Freberg died Tuesday in Santa Monica, Calif., at age 88. Though his name is no longer as instantly recognizable as it once was, his distinctive voice and sweeping influence are still ubiquitous.
“He’s an American institution,” film historian Leonard Maltin said in 2003, “… a satirist who has caught lightning in a bottle time after time.”
Lightning-catcher, “national treasure,” “the Stradivarius” of comic voices — Freberg evokes near-mythological reverence in the humor world. On various occasions he’s been cited as the father of funny advertising, the originator of musical satire and the inspiration for nearly every comedian who came after him — most of whom said as much in online tributes to him Tuesday.
Born in Los Angeles to a Baptist minister and a young housewife, Freberg turned down scholarships to Stanford and the University of Redlands to chase a career in radio. After graduating from high school, he took a bus to Hollywood, marched straight to a talent agency and soon got a job in the Warner Bros. cartoon department. He became the voice of the chubby-cheeked, mild-mannered gopher Tosh and bumbling Junyer Bear, among dozens of others.
Freberg would continue his voice work for much of his career, but by the 1950s he had added comedy albums to his repertoire. These ranged from gently goofy — such as his 1951 record “John and Marsha,” in which a pair of lovers repeat each another’s names in varying tones of passion and distress — to sharply satirical, notably the 1958 single “Green Chri$tma$,” which indicted the commercialization of the holiday.
Most famous of all was “Stan Freberg Presents the United States of America,” a two-part series started in 1961 and not finished until 1996. “Volume One,” a 50-minute musical caricature of American history, famously skewered issues across the political spectrum. Ben Franklin hesitates to sign the Declaration of Independence because, “You … sign a harmless petition, and forget all about it. Ten years later, you get hauled up before a committee” — a not-so-subtle jab at McCarthyism. And the first Thanksgiving is transformed into a Pilgrim politician’s ploy for Native American votes dubbed, “Take an Indian to Lunch.”
“Show him we’re as liberal as can be, let him know he’s almost as good as we,” the song goes — a swipe at the hypocrisy of the left.
In 1957, Freberg did a 15-week stint as host of a CBS radio show — his time there cut short because the comedian refused to take advertising money from tobacco companies. The end of the show made him “the last radio-network comedian in America,” he liked to say.
Freberg was a huge proponent of radio, which he said “stretched the imagination” better than television. In a well-known bit, he convinces an advertiser of radio’s superiority by inventing an elaborate operation involving filling Lake Michigan with hot chocolate, a 100-foot mountain of whipped cream and a 10-ton maraschino cherry, complete with sound effects of liquid splashing, planes soaring and the cheers of 25,000 imaginary onlookers.
“Now, you wanna try that on television?” he challenges. “Radio’s a very special medium.”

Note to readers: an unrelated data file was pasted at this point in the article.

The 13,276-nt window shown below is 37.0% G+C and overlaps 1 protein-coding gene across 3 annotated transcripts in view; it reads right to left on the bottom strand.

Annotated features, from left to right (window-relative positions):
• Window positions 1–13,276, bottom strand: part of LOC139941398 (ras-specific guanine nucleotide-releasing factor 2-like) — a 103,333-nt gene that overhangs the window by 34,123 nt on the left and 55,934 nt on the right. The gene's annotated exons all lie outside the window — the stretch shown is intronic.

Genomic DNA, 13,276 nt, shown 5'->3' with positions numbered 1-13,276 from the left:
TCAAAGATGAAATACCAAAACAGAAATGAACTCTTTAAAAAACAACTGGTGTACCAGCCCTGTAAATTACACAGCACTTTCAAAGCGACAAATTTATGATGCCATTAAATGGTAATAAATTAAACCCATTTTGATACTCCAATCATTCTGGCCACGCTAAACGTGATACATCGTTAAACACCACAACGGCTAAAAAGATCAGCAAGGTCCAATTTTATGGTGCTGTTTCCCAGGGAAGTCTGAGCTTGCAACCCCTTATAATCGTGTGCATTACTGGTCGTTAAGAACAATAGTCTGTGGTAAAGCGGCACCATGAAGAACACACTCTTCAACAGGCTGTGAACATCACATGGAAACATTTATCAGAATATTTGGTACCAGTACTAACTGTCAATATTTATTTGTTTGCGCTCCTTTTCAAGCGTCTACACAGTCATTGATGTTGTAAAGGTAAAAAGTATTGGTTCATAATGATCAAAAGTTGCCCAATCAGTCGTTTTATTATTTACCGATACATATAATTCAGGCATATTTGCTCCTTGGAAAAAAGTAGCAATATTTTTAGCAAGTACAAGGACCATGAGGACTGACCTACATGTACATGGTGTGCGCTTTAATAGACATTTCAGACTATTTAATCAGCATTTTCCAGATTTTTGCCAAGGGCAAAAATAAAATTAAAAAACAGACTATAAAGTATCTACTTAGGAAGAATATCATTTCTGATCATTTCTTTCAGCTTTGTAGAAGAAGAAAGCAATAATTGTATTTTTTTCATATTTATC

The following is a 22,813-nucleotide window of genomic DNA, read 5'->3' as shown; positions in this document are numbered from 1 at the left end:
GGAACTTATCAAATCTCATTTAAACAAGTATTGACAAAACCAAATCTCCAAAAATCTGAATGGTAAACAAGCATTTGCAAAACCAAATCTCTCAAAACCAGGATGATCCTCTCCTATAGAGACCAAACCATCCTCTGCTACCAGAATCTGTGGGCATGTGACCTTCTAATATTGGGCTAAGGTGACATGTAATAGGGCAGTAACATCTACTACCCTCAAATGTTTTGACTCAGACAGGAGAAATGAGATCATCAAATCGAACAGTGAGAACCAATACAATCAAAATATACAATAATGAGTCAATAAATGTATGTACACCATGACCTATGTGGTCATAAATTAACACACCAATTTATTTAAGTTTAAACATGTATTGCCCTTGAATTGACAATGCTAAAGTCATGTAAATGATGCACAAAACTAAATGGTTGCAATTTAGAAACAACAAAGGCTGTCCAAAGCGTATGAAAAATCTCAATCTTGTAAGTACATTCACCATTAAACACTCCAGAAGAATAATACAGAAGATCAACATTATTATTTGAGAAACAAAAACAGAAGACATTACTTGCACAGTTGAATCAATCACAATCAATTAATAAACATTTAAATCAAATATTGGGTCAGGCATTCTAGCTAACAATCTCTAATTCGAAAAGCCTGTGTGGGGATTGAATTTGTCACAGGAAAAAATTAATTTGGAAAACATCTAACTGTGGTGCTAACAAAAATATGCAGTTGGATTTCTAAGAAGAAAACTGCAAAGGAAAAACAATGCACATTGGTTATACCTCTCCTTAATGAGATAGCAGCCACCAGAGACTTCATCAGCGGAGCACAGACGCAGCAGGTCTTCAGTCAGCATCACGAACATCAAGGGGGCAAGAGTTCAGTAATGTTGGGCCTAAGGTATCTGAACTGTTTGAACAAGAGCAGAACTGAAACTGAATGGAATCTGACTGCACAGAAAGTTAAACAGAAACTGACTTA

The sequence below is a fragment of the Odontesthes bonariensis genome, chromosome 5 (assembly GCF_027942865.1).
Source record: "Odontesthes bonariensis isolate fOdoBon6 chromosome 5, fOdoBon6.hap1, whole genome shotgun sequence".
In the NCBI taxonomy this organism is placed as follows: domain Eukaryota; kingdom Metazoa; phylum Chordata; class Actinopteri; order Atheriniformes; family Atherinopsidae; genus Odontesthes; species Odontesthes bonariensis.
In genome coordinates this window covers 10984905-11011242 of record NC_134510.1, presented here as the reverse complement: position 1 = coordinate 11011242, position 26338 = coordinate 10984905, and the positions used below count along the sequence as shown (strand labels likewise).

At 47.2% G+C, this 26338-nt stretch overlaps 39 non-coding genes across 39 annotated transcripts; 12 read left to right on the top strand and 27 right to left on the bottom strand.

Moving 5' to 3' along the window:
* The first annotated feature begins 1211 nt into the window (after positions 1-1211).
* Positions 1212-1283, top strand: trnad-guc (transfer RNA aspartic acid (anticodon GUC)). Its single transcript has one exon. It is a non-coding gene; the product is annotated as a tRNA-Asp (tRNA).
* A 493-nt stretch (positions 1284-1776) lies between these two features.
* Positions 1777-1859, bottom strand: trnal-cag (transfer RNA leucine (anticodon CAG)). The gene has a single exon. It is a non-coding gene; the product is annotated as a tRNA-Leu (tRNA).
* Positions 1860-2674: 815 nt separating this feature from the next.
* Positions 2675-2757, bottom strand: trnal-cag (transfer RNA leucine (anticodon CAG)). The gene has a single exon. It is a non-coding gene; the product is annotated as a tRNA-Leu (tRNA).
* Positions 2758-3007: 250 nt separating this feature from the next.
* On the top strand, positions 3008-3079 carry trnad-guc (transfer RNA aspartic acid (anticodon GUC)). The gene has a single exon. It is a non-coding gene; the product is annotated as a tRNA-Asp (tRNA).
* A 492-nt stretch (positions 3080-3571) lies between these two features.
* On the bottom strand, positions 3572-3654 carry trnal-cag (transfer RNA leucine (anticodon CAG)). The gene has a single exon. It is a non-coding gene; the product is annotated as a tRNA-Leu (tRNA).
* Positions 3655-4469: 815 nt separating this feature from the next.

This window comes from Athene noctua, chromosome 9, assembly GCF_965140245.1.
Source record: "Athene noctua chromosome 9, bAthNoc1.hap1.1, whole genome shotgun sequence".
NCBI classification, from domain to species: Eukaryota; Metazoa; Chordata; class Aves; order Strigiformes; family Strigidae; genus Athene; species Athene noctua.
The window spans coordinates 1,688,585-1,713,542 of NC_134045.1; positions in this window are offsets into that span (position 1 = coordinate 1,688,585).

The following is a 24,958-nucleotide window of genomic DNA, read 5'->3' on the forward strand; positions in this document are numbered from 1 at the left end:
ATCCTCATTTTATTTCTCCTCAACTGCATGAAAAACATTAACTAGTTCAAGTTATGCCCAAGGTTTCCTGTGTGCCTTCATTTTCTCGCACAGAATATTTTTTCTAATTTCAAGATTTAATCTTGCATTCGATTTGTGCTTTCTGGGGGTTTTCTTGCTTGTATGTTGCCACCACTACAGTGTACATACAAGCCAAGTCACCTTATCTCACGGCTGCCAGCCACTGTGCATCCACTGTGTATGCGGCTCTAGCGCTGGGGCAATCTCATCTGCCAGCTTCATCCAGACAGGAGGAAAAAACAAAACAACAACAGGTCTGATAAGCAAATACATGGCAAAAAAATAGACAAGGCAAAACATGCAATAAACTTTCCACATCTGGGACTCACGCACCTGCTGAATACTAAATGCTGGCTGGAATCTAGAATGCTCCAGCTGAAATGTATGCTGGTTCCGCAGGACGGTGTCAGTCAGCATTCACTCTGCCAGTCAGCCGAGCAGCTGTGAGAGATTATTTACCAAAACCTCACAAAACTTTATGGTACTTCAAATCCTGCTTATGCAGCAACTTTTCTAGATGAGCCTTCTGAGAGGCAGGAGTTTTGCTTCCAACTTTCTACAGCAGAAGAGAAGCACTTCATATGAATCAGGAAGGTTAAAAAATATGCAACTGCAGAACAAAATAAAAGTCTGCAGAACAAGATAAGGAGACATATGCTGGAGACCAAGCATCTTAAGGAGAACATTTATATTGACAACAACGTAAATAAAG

But soon after the end of his CBS show, Freberg became a television institution, producing snarky and yet oddly effective advertisements that flew in the face of Madison Avenue convention. An ad for Jeno’s Pizza Rolls parodied a contemporary cigarette commercial set to the “William Tell Overture.” When a smoker challenges the pizza rolls salesman on his use of the music, Clayton Moore (the actor who played the Lone Ranger) appears, saying, “That’s funny. I’ve been meaning to speak to you people about the same thing.”
Perhaps his most bizarrely successful campaign was a nine-minute radio musical titled “Omaha!” that didn’t mention the name of the product it was selling — Butternut Coffee — until the final minute.
His idiosyncratic genius won Freberg 21 Clio Awards, a top advertising industry honor, according to the Associated Press. But he never quite won the approval of the advertising industry — despite his influence, he is not in the Advertising Hall of Fame.
In a 1999 interview with the Onion’s A.V. Club, Freberg was cynical about the state of modern advertising.
“I’m kinda sorry that I allowed [humor in commercials] to be unleashed, because there are so many crappy, bad attempts at humor,” he said. Freberg told the publication that he’d once recommended a one-year moratorium on advertising in a speech to the American Association of Advertising Agencies. Needless to say, the suggestion was not well-received.
Despite his talent for satire and snark, much of Freberg’s humor was just good-naturedly wacky. It earned him an earnest and devoted following. In a remembrance posted on his blog Tuesday, comic book and TV writer Mark Evanier, who writes for the series “Garfield and Friends” recalled a dinner he had with Freberg years ago.
“When I asked for the check, our waiter said, ‘It’s been taken care of.’ I thought Matteo’s was comping us but no,” Evanier wrote.
A minute later, the waiter returned carrying a cloth napkin bearing a message from a fellow diner: “Mr. Freberg … you don’t know me but your work has meant so much to me over the years. It’s an honor to pay you back in even a tiny way by paying for your dinner tonight.”
“Stan sat quietly when he read it and he cried a tiny bit,” Evanier wrote. “… He often got reactions and praise like that and it wasn’t just ‘You’re very funny,’ though there was that. More often, it was heartfelt acknowledgement that the work was special.”
Freberg is survived by his wife; his son, Donovan; and his daughter, Donna Jean.
Correction: An earlier version of this story misspelled the name of film historian Leonard Maltin.